The adsorption of the above-mentioned particles individually and separately protected by the organic protective polymer onto the solid carrier may be performed for example, by adding the colloidal dispersion of particles of at least one member selected from the group consisting of a metal and a metal compound which are individually and separately protected by the protective polymer serving as a protective colloid to the solid carrier, and shaking (when the solid carrier is activated carbon or the like, shaking is particularly preferred from the viewpoint of avoiding destruction of the solid carrier) or stirring the resultant mixture at a temperature of from 0° C. to 100° C., preferably room temperature (25° C.), for a period of from 0.5 to 100 hours, preferably from 1 to 72 hours. The isolation of the composite comprising the solid carrier and, adsorbed thereon, the particles protected by the protective polymer is performed for example, by separating the composite from the dispersion medium, washing the separated composite with a solvent, such as water or an alcohol, and drying the washed composite at 10° to 80° C., preferably at 20° to 30° C. under vacuum. The drying is preferably conducted in a nitrogen atmosphere.

The organic protective polymer to be incorporated in the polymer-protected colloidal dispersion may be added to a solution of a metal salt or a metal alkoxide to be converted to the desired metal or metal compound at the time of the formation of colloidal particles of at least one member selected from the group consisting of a metal and a metal compound. Alternatively, the polymer may be added to the dispersion of colloidal particles of at least one member selected from the group consisting of a metal and a metal compound just after the formation of the colloidal particles.

In the method of the present invention, the organic polymer is preferably used in an amount of from 0.01 to 30 in terms of a molar ratio of monomer units constituting the polymer to metal atoms of the metallic particles and/or metal compound particles.

The amount of metal particles and/or metal compound particles in the particle-bearing composite of the present invention can generally be determined by ultraviolet-visible absorption spectrometry. That is, after the contact of the solid carrier with the polymer-protected colloidal dispersion, the amount of the particles remaining unadsorbed in the colloidal dispersion is measured, and after the washing of the obtained composite, the amount of the particles washed out into the washings is measured. Then the total of both the above amounts is subtracted from the amount of particles in the original colloidal dispersion to thereby obtain the amount of adsorbed particles. As described above, in the particle-bearing composite of the present invention, fine metallic particles and/or metallic compound particles (which have been substantially individually and separately protected by an organic polymer having a number average molecular weight of from 3,000 to 300,000 and uniformly, stably dispersed with a narrow particle distribution in the colloidal dispersion) are adsorbed together with the protective polymer onto the solid carrier, while maintaining the excellent dispersion state. Therefore, when the particle-bearing composite of the present invention is used as an active component-bearing type catalyst, excellent catalytic activity can be exerted with high reproducibility. In addition, the particle-bearing composite of the present invention can be advantageously used in various other fields, such as applications in which the excellent electric or magnetic performances of the composite are functionally utilized. Detailed Description Of The Preferred Embodiments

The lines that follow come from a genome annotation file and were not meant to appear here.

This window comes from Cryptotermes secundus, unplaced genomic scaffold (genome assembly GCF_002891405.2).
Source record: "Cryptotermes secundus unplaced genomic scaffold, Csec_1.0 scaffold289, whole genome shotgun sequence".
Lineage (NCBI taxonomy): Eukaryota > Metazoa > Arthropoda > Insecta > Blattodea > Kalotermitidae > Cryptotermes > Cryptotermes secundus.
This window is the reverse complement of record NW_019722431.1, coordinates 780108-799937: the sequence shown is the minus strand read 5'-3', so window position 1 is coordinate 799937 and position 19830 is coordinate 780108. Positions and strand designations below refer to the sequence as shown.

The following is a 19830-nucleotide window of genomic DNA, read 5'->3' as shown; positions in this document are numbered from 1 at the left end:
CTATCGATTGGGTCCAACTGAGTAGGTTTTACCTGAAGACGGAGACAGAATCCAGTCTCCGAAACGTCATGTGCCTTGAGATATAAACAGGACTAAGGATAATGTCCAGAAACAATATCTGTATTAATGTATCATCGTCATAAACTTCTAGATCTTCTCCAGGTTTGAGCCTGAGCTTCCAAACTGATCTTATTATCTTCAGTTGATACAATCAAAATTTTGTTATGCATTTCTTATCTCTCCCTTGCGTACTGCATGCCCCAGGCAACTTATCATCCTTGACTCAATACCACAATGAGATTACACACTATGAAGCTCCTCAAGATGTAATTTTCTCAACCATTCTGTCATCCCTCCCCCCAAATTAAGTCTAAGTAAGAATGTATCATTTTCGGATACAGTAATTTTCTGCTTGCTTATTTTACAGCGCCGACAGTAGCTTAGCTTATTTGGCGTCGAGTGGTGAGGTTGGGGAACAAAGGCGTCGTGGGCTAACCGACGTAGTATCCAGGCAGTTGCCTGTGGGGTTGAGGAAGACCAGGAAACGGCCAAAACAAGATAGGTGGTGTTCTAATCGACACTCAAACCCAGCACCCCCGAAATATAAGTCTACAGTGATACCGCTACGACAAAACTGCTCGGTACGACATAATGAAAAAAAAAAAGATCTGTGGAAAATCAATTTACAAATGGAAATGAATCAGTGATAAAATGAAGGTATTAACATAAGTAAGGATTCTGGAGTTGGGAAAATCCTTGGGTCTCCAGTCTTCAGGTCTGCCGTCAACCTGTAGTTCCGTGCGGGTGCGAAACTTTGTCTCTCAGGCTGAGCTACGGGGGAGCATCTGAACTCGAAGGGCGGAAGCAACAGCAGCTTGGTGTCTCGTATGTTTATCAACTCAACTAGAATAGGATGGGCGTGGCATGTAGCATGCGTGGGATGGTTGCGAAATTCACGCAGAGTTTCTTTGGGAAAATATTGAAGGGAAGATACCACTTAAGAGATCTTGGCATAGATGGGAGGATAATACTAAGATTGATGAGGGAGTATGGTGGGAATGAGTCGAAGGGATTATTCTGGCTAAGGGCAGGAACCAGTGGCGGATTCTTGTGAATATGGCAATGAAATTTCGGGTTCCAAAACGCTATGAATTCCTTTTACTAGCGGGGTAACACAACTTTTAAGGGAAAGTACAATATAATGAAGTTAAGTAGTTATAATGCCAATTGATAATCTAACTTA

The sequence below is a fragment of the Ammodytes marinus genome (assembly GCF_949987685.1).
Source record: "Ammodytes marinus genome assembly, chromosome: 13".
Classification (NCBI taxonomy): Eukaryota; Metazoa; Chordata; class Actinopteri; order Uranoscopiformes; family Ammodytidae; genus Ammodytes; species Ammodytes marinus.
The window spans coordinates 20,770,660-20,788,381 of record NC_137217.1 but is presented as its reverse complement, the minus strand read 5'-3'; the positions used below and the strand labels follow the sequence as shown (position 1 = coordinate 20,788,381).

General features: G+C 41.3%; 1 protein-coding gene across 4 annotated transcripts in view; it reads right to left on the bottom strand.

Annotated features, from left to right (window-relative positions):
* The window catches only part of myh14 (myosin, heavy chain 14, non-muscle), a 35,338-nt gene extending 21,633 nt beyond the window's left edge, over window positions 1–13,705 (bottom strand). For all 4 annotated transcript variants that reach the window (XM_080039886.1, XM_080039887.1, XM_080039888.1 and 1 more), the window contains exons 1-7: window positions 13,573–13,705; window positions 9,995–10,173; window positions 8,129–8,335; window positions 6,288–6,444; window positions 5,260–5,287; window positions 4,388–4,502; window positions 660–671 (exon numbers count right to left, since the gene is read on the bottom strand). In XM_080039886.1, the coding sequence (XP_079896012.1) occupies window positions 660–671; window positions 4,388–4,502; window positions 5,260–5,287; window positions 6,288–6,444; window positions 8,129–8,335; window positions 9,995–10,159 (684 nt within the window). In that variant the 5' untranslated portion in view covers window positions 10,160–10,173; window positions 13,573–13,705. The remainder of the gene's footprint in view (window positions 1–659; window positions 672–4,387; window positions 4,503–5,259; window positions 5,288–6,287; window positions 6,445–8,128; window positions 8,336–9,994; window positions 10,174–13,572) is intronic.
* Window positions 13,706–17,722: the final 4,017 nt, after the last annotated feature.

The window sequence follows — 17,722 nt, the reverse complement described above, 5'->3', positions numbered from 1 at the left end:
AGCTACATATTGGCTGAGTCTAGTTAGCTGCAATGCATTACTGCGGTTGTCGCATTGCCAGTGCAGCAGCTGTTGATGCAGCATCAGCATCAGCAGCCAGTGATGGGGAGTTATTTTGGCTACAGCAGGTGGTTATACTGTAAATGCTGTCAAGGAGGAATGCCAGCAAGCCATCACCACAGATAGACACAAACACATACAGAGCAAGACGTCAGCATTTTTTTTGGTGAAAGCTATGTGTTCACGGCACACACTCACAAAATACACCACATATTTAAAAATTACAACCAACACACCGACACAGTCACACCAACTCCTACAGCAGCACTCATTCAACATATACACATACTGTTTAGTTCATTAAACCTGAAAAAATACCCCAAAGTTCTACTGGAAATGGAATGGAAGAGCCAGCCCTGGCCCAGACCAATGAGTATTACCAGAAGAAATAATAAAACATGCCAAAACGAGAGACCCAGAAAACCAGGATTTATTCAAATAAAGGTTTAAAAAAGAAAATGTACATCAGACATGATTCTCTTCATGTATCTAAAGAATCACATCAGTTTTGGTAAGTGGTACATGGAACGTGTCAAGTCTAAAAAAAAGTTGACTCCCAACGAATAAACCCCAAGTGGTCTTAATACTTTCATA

The present invention will now be described in more detail with reference to the following Examples, Comparative Examples and Application Examples, which should not be construed as limiting the scope of the present invention.

In the following Examples, in the case where metallic particles are borne by a carrier, the amount of metallic particles is measured by the following method. Colloidal dispersions of certain metallic particles having different metallic particle concentrations are prepared and the dispersions are individually subjected to ultraviolet-visible absorption spectrometry. As a result, it is found that there is a good linear relationship between the metallic particle concentration of the dispersion and the difference between the absorbances at 500 nm and 700 nm. Least squares method is applied to the above relationship to thereby prepare a calibration curve. A predetermined amount of a metallic particle dispersion having a predetermined metallic particle concentration is contacted with a predetermined amount of a carrier to adsorb the metallic particles onto the carrier. The resultant metallic particle-bearing composite is separated from the dispersion. The composite is washed with a solvent and the obtained washings are collected. The above dispersion from which the composite has been separated is combined with the collected washings, to obtain a sample for measurement. When the carrier used is, for example, activated carbon, the sample for measurement is centrifuged at 10,000 rpm for 12 hours to precipitate any activated carbon particles which have been suspended in the sample. On the other hand, when the carrier used is, for example, a silica gel, any suspended silica gel is not observed and, therefore, a centrifugation step is omitted. The sample for measurement, which has been centrifuged or not been centrifuged, is subjected to ultraviolet-visible absorption spectrometry. From the obtained value, the amount of the metallic particles present in the above sample for measurement is determined, based on the calibration curve. The amount determined is subtracted from the amount of the metallic particles in the original colloidal dispersion, thereby determining the amount of the metallic particles borne by the carrier.